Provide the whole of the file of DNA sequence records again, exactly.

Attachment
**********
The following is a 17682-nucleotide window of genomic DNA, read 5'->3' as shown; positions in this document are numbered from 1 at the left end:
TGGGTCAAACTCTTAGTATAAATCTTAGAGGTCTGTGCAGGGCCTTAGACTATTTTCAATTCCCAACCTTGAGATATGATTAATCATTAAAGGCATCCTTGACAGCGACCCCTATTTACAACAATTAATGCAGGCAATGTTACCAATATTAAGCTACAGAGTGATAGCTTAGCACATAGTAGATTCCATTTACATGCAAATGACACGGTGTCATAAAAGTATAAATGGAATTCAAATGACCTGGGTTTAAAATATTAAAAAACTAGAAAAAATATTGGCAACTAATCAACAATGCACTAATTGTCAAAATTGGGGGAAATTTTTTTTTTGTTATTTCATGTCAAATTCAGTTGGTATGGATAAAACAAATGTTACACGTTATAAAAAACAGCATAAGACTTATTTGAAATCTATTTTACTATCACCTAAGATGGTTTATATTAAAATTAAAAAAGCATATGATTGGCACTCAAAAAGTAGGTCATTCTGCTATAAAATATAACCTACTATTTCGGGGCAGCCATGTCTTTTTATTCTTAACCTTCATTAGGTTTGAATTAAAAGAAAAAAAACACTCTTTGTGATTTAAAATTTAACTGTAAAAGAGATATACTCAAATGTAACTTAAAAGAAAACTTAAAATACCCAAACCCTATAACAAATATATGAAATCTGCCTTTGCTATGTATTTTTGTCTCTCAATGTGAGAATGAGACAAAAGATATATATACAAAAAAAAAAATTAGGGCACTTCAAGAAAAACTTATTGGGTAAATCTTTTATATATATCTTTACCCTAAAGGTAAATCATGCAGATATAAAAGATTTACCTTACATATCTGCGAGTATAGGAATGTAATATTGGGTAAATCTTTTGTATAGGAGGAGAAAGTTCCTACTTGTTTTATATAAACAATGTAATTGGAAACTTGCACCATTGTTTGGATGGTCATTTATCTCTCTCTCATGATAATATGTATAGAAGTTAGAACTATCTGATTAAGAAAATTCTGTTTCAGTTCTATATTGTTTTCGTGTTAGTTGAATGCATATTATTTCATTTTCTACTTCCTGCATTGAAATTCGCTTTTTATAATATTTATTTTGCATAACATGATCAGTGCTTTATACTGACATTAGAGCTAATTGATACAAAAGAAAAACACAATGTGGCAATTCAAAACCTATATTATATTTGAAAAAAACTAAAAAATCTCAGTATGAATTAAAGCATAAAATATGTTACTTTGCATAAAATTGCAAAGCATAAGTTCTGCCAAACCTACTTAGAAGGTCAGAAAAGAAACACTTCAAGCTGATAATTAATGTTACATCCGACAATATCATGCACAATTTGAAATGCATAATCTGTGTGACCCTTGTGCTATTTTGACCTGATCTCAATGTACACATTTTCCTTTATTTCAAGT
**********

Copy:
The following is a 17682-nucleotide window of genomic DNA, read 5'->3' as shown; positions in this document are numbered from 1 at the left end:
TGGGTCAAACTCTTAGTATAAATCTTAGAGGTCTGTGCAGGGCCTTAGACTATTTTCAATTCCCAACCTTGAGATATGATTAATCATTAAAGGCATCCTTGACAGCGACCCCTATTTACAACAATTAATGCAGGCAATGTTACCAATATTAAGCTACAGAGTGATAGCTTAGCACATAGTAGATTCCATTTACATGCAAATGACACGGTGTCATAAAAGTATAAATGGAATTCAAATGACCTGGGTTTAAAATATTAAAAAACTAGAAAAAATATTGGCAACTAATCAACAATGCACTAATTGTCAAAATTGGGGGAAATTTTTTTTTTGTTATTTCATGTCAAATTCAGTTGGTATGGATAAAACAAATGTTACACGTTATAAAAAACAGCATAAGACTTATTTGAAATCTATTTTACTATCACCTAAGATGGTTTATATTAAAATTAAAAAAGCATATGATTGGCACTCAAAAAGTAGGTCATTCTGCTATAAAATATAACCTACTATTTCGGGGCAGCCATGTCTTTTTATTCTTAACCTTCATTAGGTTTGAATTAAAAGAAAAAAAACACTCTTTGTGATTTAAAATTTAACTGTAAAAGAGATATACTCAAATGTAACTTAAAAGAAAACTTAAAATACCCAAACCCTATAACAAATATATGAAATCTGCCTTTGCTATGTATTTTTGTCTCTCAATGTGAGAATGAGACAAAAGATATATATACAAAAAAAAAAATTAGGGCACTTCAAGAAAAACTTATTGGGTAAATCTTTTATATATATCTTTACCCTAAAGGTAAATCATGCAGATATAAAAGATTTACCTTACATATCTGCGAGTATAGGAATGTAATATTGGGTAAATCTTTTGTATAGGAGGAGAAAGTTCCTACTTGTTTTATATAAACAATGTAATTGGAAACTTGCACCATTGTTTGGATGGTCATTTATCTCTCTCTCATGATAATATGTATAGAAGTTAGAACTATCTGATTAAGAAAATTCTGTTTCAGTTCTATATTGTTTTCGTGTTAGTTGAATGCATATTATTTCATTTTCTACTTCCTGCATTGAAATTCGCTTTTTATAATATTTATTTTGCATAACATGATCAGTGCTTTATACTGACATTAGAGCTAATTGATACAAAAGAAAAACACAATGTGGCAATTCAAAACCTATATTATATTTGAAAAAAACTAAAAAATCTCAGTATGAATTAAAGCATAAAATATGTTACTTTGCATAAAATTGCAAAGCATAAGTTCTGCCAAACCTACTTAGAAGGTCAGAAAAGAAACACTTCAAGCTGATAATTAATGTTACATCCGACAATATCATGCACAATTTGAAATGCATAATCTGTGTGACCCTTGTGCTATTTTGACCTGATCTCAATGTACACATTTTCCTTTATTTCAAGT